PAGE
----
Some days are just bittersweet. Today is one of them. Sweet because it’s my son’s 36th birthday. Bitter because we haven’t had any contact for several months. Actually no one in my family has. I pray he is safe.
I found this today. I didn’t know Executive Order 9066 was executed on February 19.
On February 19, 1942, following the bombing of Pearl Harbor by Japanese warplanes the previous December, U.S. President Franklin Roosevelt signed an executive order calling for the displacement of one hundred and twenty thousand Japanese Americans to internment camps.
My sons’ have family members who were among the 120,000 Japanese Americans who were interned. Their great-grandmother, grandmother, and great-aunt were interned at Manzanar. Their great-grandfather was separated from the family and sent to a camp on the east coast. Their grandfather was a student at UCLA. Instead of being interned, he was drafted into the Army. Executive Order 9066 was a terrible blight in American history.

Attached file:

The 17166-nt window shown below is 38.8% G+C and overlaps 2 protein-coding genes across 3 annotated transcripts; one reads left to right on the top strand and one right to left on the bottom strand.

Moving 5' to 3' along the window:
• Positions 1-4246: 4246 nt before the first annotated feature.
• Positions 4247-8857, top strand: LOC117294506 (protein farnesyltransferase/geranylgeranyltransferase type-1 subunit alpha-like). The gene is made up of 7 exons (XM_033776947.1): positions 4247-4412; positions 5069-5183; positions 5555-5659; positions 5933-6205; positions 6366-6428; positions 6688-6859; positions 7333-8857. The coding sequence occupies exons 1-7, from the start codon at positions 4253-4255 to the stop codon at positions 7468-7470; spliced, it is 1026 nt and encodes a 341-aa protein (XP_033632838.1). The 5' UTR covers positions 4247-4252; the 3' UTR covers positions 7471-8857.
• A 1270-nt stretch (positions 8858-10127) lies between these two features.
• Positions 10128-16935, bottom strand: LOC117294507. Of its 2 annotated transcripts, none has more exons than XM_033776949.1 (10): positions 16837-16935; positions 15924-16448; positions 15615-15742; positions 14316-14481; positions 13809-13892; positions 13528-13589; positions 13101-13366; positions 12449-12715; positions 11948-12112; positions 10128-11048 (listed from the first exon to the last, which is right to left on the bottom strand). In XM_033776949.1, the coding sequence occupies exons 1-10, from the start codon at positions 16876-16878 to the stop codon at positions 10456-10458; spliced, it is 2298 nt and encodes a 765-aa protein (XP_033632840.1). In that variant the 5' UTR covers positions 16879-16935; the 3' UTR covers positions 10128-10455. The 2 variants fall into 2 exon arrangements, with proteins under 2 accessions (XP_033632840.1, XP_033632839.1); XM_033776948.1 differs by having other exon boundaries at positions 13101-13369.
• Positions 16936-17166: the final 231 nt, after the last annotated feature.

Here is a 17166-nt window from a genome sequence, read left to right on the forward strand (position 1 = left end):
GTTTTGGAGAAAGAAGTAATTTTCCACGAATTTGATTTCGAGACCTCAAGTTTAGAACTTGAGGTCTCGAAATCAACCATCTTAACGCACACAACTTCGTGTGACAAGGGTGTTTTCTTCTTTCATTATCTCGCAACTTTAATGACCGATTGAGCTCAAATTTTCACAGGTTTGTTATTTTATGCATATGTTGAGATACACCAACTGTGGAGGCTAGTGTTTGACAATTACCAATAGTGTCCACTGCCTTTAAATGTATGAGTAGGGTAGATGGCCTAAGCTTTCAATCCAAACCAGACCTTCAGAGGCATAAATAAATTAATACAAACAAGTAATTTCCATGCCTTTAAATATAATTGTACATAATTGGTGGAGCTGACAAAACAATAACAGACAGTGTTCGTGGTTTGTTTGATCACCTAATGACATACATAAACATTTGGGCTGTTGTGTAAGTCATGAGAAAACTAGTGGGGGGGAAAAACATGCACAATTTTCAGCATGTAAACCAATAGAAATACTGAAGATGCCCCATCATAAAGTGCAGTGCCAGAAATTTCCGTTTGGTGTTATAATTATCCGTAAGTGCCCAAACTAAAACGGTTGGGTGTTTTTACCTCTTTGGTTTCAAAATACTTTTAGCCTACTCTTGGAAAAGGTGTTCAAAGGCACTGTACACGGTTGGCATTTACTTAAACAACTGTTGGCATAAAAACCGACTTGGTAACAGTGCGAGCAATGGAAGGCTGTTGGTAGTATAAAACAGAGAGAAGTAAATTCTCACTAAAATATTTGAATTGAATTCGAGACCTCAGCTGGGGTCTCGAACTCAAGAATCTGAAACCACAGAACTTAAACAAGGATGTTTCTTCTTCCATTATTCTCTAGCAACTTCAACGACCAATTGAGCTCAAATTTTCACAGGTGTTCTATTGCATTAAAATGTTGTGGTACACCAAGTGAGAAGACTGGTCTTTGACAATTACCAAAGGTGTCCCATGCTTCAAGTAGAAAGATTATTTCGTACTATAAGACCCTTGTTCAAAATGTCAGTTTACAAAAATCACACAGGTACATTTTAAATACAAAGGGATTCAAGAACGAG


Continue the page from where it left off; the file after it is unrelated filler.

The thing about history is that it will repeat itself if we don’t listen. It’s time to listen to what we’re saying about immigration reform, violence, the immorality of stand your ground gun laws, affordable and accessible health care, voting rights, mental illness, human trafficking, marriage equality, global violence, and every other issue that touches humanity. It’s time to stop and take a breath. Think before we speak. Consider thoughtfully before we act hastily.
It comes down to this: How many wrongs will we allow because we dwell in fear? How long will we continue to turn our differences into discrimination? What are we willing to lose because we’re greedy and self-serving? Who or what will we sacrifice because we are unwilling to look at the bigger, more complicated picture?
I may not be able to stop an outcome, no matter how wrong it is, but I can retain my humanity in my own little sphere and not get sucked into the hysteria propagated by fear or terror. One by one, we can make a difference. One by one, we can make a change.